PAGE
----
Malebranche, Nicolas (1638–1715)

DOI: 10.4324/9780415249126-DA055-1
Version: v1,  Published online: 1998
Retrieved October 26, 2021, from

2. Vision in God

Malebranche’s system is fundamentally Augustinian, and he was inspired by Descartes’ philosophy not just because of the scientific and mathematical discoveries he found there but especially because of its own Augustinian nature. He tried to be as faithful as possible to Augustine’s thought while at the same time incorporating into his doctrines what he took to be the important metaphysical and epistemological insights of the new mechanistic science. This is particularly evident in his theory of ideas and account of human knowledge.

Nearly all philosophers in the seventeenth century agreed that perception and knowledge is mediated by immaterial representations immediately present to the mind, after Descartes generally called ‘ideas’. There was much disagreement, however, over the origin and ontological status of these ideas: How do ideas become present to the mind? Are ideas ‘modifications’ of the mind? Are they acts of the mind or the objects of perception? Malebranche’s doctrine of the vision in God was the most unorthodox and controversial theory of ideas in the period. He looked back to the Christian-Platonic and Augustinian model, according to which ideas proper are archetypes or essences in the divine understanding. Human beings have access to these ideas, which serve as the ground of all eternal truths, through a continuous process of illumination that informs their cognitive powers.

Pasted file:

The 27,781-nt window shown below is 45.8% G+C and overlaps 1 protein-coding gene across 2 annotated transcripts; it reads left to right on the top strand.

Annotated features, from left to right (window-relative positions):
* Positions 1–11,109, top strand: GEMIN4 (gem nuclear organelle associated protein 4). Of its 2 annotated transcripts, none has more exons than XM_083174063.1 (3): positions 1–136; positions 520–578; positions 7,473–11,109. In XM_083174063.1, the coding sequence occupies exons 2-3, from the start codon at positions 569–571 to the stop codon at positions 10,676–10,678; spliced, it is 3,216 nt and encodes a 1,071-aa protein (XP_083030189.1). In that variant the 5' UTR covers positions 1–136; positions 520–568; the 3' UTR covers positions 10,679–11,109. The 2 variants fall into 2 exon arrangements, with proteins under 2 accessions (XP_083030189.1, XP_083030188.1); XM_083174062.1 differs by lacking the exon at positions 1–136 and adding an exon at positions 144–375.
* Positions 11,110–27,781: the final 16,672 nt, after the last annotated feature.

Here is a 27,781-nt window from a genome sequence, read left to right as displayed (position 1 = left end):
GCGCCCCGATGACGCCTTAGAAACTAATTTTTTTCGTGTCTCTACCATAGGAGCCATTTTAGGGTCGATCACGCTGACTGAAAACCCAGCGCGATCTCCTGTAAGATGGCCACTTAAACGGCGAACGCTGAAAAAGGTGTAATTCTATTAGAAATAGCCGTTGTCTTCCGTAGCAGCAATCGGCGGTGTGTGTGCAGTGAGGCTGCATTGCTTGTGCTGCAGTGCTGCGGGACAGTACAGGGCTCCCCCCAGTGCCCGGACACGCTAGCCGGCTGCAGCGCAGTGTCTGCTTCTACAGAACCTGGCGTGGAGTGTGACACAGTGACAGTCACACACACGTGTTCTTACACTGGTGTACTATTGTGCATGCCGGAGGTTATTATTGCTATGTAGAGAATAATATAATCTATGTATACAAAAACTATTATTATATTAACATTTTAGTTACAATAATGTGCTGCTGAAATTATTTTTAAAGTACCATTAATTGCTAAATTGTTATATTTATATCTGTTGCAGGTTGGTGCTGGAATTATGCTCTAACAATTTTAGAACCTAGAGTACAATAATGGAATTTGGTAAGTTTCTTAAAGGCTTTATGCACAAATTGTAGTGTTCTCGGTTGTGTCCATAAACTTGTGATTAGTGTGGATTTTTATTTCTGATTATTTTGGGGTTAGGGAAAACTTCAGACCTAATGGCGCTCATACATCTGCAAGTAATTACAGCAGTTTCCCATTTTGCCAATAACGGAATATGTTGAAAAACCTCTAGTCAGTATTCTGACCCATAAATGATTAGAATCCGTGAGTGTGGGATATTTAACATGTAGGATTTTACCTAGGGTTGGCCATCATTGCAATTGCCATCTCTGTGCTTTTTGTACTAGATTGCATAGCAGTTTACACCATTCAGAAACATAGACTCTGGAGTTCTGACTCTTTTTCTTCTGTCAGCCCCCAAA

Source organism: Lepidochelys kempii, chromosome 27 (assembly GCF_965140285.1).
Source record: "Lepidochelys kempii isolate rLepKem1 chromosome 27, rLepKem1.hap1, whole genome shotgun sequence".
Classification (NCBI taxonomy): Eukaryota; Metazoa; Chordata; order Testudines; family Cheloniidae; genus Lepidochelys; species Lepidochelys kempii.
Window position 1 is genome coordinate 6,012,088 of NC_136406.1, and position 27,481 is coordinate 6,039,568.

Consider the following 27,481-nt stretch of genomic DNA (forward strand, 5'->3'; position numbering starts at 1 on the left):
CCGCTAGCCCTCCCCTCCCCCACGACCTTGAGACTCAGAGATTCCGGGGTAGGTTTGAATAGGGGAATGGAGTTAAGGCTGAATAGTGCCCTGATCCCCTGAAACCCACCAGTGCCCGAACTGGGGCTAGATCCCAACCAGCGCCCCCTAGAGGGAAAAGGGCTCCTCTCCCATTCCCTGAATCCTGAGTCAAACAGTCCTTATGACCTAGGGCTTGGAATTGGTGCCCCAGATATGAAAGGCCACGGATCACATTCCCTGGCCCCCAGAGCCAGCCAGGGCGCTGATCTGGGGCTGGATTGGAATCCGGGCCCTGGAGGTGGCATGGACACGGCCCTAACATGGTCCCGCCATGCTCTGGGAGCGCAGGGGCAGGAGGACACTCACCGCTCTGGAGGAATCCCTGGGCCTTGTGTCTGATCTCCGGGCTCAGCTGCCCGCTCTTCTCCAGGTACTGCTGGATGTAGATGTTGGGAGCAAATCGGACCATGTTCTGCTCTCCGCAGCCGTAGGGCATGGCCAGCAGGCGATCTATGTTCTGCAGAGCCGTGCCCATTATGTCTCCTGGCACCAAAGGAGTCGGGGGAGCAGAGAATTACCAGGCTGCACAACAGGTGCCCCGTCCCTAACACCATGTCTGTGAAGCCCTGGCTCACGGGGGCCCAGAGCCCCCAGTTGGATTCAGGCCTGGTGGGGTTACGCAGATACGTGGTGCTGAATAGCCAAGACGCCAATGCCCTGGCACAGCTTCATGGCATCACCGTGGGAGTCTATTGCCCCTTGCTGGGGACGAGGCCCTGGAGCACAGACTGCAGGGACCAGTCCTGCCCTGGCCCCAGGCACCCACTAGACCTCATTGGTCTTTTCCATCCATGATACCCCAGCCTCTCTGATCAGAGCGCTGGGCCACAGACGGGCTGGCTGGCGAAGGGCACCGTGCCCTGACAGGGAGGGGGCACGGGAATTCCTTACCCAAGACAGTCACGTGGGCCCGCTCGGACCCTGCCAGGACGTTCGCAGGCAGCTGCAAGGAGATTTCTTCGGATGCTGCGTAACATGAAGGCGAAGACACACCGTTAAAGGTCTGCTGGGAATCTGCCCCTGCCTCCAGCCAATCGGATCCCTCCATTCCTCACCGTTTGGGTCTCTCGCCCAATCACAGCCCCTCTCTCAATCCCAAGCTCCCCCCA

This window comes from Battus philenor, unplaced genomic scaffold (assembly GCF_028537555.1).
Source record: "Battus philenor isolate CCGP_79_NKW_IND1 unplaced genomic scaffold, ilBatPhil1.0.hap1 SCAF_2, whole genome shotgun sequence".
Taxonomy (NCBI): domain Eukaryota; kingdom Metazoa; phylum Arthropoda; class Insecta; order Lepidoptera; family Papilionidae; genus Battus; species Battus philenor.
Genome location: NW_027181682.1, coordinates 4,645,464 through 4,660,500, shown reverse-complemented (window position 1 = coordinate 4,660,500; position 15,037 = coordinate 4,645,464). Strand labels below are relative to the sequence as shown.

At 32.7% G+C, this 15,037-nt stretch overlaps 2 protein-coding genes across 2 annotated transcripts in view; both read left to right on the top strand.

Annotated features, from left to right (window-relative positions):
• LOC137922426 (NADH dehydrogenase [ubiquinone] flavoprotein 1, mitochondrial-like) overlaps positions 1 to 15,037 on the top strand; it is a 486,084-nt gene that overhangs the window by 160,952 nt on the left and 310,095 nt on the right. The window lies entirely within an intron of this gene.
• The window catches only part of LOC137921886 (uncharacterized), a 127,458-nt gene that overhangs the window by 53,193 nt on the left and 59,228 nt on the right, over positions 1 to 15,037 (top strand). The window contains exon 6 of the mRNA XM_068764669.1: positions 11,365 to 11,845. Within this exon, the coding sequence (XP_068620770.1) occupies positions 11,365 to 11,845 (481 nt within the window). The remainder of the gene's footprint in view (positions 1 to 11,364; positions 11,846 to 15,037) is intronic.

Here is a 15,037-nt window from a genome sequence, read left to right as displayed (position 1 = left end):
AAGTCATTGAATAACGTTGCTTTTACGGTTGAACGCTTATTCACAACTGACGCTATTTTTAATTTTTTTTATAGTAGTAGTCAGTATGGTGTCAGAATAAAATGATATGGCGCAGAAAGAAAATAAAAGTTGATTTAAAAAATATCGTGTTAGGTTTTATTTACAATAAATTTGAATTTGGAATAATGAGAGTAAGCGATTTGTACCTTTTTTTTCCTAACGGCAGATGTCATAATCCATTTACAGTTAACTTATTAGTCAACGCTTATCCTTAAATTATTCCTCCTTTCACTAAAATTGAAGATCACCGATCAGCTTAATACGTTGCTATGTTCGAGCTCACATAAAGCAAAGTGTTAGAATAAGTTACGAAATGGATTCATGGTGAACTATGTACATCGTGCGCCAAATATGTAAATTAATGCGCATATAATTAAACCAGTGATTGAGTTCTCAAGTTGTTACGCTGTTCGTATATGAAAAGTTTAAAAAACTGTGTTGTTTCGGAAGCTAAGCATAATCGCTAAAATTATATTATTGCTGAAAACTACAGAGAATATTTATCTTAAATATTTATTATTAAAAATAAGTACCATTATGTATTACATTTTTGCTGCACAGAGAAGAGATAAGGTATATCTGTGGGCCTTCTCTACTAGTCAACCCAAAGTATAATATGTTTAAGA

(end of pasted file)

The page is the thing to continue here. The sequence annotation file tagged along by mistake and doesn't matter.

Malebranche orients his discussion of ideas and knowledge in the Recherche around the problem of error, particularly the errors that arise when we base our judgments on the testimony of the senses and the imagination, rather than on reason and understanding. He relies in his analysis of error on what is probably the most comprehensive and systematic account of the physiology of sense and imagination in the seventeenth century. For example, based upon a detailed investigation into the structure of the eye and the geometry of optics, he argues that our sight does not present to us the extension of external bodies as it is in itself, but rather only as it is in relation to our body. He describes the eye as a kind of ‘natural spectacles’, and examines the ways in which the material images conveyed into the brain (and thus the sensory images these stimulate in the soul) are variously affected by the distance between the eyes, the different humours in the eyes, the shape of the crystalline lens and its distance from the retina, and other factors. The difference between sensation and imagination is due simply to the fact that in imagination the tiny fibres in the centre of the brain are agitated not by the impressions made by external objects on the exterior surface of the nerves, but by the flow of the animal spirits initiated by the soul itself. These animal spirits are easily affected by the changing state of the body and by external things, as well as by ‘moral’ causes (prejudices, ‘conditions of living’). The imagination thus represents a second important source of the differences between minds and how things are represented to them. Malebranche’s goal in highlighting how the senses and the imagination ‘lead us into error’ is to warn us not to allow their images to serve as a basis for judgment about the truth of things. We should rely, rather, on the testimony of reason and the perfect evidence of clear and distinct ideas.